is/was is a shattering portrait of the psychological effects on one family of sudden and inexplicable violence. Jenny Sampirisi evokes dissociated states of mind and blocked communication with impressive precision. Tuned in to the body and its almost alternate life, this narrative pulls the reader into the gradually unfolding suspense of suspended knowing.
— Daphne Marlatt, author of Taken and Ana Historic

is/was explores loss in its immensity, but it rivets us, always, to its world of details. To the micro-rituals of conduct during periods of duress. To the concreteness of words on the page and the capillary routes of the sentence. Jenny Sampirisi is at once a marvelously fearless and disciplined writer.
— David Chariandy, author of Soucouyant

In the Canadian experimental lineage of Atom Egoyan’s film Exotica, Lynn Crosbie’s poetry Missing Children and Gail Scott’s novel Main Brides, this searing story of a bereft family at its core searches to reunite pain’s palimpsest with its fleshed healing. Sampirisi keenly makes us ache for a renewed stab at what was and can be.
— Margaret Christakos, author of Excessive Love Prosthesis and What Stirs

Jenny Sampirisi is a poet, prose writer and editor. She is the managing editor for BookThug and facilitates the online vispo journal, Other Cl/utter. She teaches English at Ryerson University where she runs the Ryerson Reading Series. She is also an executive member of the Scream Literary Festival. Her first novel, is/was (Insomniac Press 2008) explores the flexible boundaries of language, media, and the body.

Jude MacDonald is the author of Jane (1999) and Grey: Stories for Grown-Ups (2001) and the editor of section15.ca.

Lately reading…

“People drive by in their nice cars and stare because, like an accident, they realize it could happen to them. So for that brief moment, they can’t take their eyes away from that person’s tragedy because for that brief moment, they understand it could be them, and for that long moment it is them, and even when they are saying ‘poor bastard,’ they’re really thinking of the weight of their own potential loss.”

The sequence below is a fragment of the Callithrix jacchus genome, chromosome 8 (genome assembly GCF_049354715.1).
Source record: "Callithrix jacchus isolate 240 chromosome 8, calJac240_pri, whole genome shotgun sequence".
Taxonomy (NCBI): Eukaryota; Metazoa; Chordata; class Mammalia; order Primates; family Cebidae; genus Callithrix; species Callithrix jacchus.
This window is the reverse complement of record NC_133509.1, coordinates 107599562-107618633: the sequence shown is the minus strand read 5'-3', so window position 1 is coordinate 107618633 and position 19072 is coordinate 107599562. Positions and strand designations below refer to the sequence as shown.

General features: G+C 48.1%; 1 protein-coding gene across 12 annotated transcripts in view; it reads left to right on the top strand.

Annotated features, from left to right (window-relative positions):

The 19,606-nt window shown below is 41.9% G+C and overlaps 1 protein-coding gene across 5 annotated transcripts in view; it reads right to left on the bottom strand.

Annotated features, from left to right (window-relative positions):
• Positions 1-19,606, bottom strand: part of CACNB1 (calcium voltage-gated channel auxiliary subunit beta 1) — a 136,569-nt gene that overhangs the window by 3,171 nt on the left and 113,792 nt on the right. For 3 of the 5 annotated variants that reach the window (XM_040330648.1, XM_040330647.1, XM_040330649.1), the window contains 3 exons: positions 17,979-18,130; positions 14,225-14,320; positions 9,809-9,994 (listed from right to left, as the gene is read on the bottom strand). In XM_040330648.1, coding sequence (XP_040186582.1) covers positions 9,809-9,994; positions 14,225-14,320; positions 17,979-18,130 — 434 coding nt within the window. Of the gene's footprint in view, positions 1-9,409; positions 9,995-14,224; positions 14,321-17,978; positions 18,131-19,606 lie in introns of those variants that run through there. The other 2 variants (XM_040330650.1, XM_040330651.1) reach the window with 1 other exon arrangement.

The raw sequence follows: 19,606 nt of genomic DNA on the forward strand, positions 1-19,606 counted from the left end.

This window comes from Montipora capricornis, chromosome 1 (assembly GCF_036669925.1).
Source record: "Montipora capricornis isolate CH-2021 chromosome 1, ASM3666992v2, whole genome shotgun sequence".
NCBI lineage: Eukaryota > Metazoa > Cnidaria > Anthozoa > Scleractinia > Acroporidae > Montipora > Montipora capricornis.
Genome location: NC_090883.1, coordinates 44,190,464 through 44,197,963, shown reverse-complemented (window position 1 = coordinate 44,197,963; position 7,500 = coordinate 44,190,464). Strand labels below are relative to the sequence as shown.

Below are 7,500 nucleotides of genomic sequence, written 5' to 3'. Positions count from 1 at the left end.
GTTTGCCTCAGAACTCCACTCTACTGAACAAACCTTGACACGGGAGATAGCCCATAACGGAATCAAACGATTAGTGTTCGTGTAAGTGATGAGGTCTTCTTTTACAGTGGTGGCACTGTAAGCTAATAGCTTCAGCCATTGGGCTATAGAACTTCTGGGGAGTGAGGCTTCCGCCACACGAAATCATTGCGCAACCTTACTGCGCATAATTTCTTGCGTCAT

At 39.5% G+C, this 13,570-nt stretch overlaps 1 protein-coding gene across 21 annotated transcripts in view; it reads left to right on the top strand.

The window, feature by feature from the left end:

—Marie Clements. The Unnatural and Accidental Women: a play. (Talon Books, 2003). 

“I was born with a fever, but it seemed to subside for sixteen years. High school, I was a good girl. I was pretty, I smiled, I fit in fine. And then as I turned sixteen and stopped smiling, the fever returned, though my skin stayed pale and sure, showing no sign of the heat inside me.” 
    —Rebecca Godfrey. The Torn Skirt: a novel. (Harper Collins, 2001). Continue reading

Launch of West Coast Line


Please join us for the launch of …

West Coast Line 53
Representations of
Murdered and Missing Women

Edited by Anne Stone and Amber Dean

With presentations or readings by
Reg Johanson, Larissa Lai, Sachiko Murakami, Lora McElhinney, Renee Rodin, and others…

Tuesday, October 23rd at 7pm
Spartacus Books
319 West Hastings, 2nd Floor
Free! All welcome.

For more information write to westline@telus.net

Word on the Street

Well, it was a miserable rained-out day in Vancouver, with scraggly looking and soppy wet people huddling around piles of books, covers curling in the damp. But man, hard core book people are always great to talk to (except when they’re crazy).

Stuck around for a few hours with Dan, manning the Insomniac Press table. Am really happy to know Insomniac publishes Marian Engel, Jane Rule, Gwendolyn MacEwen. Picked up a couple of newer Insomniac titles: Whatever Happens by Tim Conley and The Grammar Architect by Chris Eaton and Julian the Magician by Gwendolyn MacEwen.

And now, for a hot bath…